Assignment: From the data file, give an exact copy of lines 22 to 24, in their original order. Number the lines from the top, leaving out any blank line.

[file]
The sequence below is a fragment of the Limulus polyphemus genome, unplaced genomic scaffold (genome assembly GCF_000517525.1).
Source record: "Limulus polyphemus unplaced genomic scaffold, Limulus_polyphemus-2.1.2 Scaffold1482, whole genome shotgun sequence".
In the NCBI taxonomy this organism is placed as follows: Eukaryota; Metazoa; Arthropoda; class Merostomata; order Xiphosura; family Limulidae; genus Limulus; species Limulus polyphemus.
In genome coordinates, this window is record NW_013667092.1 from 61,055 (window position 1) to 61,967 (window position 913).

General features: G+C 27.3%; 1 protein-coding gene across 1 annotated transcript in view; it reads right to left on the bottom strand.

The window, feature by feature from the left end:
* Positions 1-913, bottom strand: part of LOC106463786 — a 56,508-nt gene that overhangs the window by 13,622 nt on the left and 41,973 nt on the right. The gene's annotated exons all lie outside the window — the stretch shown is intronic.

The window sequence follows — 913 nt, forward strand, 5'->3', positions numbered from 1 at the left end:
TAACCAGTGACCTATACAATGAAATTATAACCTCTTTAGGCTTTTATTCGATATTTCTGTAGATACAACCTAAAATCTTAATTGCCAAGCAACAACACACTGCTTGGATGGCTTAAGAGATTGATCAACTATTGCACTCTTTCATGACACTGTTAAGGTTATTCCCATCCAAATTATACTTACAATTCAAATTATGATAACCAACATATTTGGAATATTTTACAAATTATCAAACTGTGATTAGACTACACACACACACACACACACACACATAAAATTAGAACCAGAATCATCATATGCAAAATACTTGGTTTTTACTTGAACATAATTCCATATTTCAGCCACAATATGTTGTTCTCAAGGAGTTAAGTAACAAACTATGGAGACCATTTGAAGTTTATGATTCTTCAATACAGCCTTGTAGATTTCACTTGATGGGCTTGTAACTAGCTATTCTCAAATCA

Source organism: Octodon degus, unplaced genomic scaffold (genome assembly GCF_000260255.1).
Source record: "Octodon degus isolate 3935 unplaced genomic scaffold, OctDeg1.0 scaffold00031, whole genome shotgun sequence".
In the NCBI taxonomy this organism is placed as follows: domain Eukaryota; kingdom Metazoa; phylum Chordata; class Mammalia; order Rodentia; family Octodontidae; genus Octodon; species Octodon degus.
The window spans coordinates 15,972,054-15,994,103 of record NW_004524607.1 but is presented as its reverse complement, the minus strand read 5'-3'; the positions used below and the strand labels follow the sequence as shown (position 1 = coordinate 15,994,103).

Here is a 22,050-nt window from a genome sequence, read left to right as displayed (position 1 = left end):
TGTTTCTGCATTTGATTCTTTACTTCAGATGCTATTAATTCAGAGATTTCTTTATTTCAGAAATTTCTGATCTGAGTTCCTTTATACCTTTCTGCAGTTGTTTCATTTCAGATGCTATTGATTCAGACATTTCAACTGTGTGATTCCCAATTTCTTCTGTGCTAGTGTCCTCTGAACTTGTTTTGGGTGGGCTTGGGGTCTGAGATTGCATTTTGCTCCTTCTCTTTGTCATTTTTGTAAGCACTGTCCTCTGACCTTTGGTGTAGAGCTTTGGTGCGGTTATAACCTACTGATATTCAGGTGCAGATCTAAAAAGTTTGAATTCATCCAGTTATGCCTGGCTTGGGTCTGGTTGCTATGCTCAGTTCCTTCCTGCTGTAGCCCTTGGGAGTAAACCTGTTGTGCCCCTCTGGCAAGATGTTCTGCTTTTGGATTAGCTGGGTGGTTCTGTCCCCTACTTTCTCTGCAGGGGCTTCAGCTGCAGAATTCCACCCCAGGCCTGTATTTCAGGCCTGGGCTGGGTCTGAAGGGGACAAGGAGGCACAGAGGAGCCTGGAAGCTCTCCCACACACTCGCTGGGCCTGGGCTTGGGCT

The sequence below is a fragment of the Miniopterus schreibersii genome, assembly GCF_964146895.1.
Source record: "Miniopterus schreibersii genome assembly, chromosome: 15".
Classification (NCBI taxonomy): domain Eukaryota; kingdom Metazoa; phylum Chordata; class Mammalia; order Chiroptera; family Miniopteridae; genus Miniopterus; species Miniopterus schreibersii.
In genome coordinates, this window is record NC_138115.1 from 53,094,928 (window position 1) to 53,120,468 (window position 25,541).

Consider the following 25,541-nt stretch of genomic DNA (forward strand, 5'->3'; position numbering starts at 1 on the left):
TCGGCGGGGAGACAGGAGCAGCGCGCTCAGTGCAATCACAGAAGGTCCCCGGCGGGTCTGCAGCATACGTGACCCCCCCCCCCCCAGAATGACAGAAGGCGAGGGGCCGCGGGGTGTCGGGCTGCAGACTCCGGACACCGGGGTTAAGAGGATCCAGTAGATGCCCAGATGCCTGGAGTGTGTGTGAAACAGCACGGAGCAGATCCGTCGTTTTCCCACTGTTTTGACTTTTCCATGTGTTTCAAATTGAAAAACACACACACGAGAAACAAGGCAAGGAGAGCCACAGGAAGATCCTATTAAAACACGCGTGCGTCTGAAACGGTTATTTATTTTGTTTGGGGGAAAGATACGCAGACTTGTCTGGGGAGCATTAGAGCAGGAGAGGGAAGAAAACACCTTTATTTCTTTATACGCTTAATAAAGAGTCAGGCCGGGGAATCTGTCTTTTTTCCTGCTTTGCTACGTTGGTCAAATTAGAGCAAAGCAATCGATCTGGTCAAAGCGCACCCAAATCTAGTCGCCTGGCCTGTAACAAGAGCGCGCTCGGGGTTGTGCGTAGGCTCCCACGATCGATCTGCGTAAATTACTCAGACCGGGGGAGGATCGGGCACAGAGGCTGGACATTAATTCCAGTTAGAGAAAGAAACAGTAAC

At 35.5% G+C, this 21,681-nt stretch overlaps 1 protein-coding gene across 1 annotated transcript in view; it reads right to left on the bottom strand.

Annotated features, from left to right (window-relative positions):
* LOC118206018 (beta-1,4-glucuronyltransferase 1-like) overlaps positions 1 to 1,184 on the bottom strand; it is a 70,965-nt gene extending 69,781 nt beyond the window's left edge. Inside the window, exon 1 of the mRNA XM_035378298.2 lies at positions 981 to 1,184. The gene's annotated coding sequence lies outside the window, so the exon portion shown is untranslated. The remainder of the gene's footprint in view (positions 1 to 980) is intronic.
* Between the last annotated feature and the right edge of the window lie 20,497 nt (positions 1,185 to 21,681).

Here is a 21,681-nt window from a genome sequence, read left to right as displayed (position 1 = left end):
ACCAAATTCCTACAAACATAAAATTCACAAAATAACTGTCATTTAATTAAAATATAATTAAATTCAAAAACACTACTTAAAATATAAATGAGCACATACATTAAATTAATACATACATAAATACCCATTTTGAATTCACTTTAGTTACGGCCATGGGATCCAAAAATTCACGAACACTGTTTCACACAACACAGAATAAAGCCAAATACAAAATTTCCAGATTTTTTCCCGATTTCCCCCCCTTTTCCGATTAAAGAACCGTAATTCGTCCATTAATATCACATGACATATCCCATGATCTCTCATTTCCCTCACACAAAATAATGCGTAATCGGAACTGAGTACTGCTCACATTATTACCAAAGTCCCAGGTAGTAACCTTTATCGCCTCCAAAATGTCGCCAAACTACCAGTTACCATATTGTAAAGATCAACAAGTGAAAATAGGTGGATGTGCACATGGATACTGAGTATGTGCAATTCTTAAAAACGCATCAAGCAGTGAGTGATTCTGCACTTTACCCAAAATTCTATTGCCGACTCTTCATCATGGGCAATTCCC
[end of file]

At 35.5% G+C, this 21,681-nt stretch overlaps 1 protein-coding gene across 1 annotated transcript in view; it reads right to left on the bottom strand.

Annotated features, from left to right (window-relative positions):
* LOC118206018 (beta-1,4-glucuronyltransferase 1-like) overlaps positions 1 to 1,184 on the bottom strand; it is a 70,965-nt gene extending 69,781 nt beyond the window's left edge. Inside the window, exon 1 of the mRNA XM_035378298.2 lies at positions 981 to 1,184. The gene's annotated coding sequence lies outside the window, so the exon portion shown is untranslated. The remainder of the gene's footprint in view (positions 1 to 980) is intronic.